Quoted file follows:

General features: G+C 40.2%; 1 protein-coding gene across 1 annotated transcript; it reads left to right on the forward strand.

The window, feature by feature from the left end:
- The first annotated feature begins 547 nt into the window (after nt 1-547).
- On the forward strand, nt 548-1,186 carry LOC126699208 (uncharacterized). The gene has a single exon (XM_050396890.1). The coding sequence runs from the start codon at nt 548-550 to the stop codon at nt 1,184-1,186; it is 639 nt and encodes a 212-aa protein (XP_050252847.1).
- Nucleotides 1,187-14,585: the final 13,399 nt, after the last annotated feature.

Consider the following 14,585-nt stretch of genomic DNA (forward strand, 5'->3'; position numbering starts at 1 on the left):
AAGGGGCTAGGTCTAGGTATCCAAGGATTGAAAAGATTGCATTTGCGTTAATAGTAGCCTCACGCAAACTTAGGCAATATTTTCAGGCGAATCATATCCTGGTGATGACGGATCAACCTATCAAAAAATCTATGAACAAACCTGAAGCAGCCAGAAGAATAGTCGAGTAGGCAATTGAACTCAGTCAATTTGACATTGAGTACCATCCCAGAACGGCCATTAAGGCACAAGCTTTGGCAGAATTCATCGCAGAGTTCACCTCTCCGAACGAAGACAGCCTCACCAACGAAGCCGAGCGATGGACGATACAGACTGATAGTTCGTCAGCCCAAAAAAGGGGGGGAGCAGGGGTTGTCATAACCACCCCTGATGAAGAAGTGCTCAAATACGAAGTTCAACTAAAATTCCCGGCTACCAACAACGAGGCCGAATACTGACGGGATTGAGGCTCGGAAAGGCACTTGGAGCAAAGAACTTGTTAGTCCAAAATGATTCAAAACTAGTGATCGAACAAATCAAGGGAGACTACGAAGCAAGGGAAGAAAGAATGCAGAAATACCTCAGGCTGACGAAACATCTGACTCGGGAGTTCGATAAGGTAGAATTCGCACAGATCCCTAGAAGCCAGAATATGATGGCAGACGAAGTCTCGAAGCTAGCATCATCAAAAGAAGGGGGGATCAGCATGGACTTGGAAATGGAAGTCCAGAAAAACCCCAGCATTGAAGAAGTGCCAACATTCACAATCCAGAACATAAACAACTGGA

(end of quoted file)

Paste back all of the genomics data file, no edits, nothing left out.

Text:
General features: G+C 40.2%; 1 protein-coding gene across 1 annotated transcript; it reads left to right on the forward strand.

The window, feature by feature from the left end:
- The first annotated feature begins 547 nt into the window (after nt 1-547).
- On the forward strand, nt 548-1,186 carry LOC126699208 (uncharacterized). The gene has a single exon (XM_050396890.1). The coding sequence runs from the start codon at nt 548-550 to the stop codon at nt 1,184-1,186; it is 639 nt and encodes a 212-aa protein (XP_050252847.1).
- Nucleotides 1,187-14,585: the final 13,399 nt, after the last annotated feature.

Consider the following 14,585-nt stretch of genomic DNA (forward strand, 5'->3'; position numbering starts at 1 on the left):
AAGGGGCTAGGTCTAGGTATCCAAGGATTGAAAAGATTGCATTTGCGTTAATAGTAGCCTCACGCAAACTTAGGCAATATTTTCAGGCGAATCATATCCTGGTGATGACGGATCAACCTATCAAAAAATCTATGAACAAACCTGAAGCAGCCAGAAGAATAGTCGAGTAGGCAATTGAACTCAGTCAATTTGACATTGAGTACCATCCCAGAACGGCCATTAAGGCACAAGCTTTGGCAGAATTCATCGCAGAGTTCACCTCTCCGAACGAAGACAGCCTCACCAACGAAGCCGAGCGATGGACGATACAGACTGATAGTTCGTCAGCCCAAAAAAGGGGGGGAGCAGGGGTTGTCATAACCACCCCTGATGAAGAAGTGCTCAAATACGAAGTTCAACTAAAATTCCCGGCTACCAACAACGAGGCCGAATACTGACGGGATTGAGGCTCGGAAAGGCACTTGGAGCAAAGAACTTGTTAGTCCAAAATGATTCAAAACTAGTGATCGAACAAATCAAGGGAGACTACGAAGCAAGGGAAGAAAGAATGCAGAAATACCTCAGGCTGACGAAACATCTGACTCGGGAGTTCGATAAGGTAGAATTCGCACAGATCCCTAGAAGCCAGAATATGATGGCAGACGAAGTCTCGAAGCTAGCATCATCAAAAGAAGGGGGGATCAGCATGGACTTGGAAATGGAAGTCCAGAAAAACCCCAGCATTGAAGAAGTGCCAACATTCACAATCCAGAACATAAACAACTGGA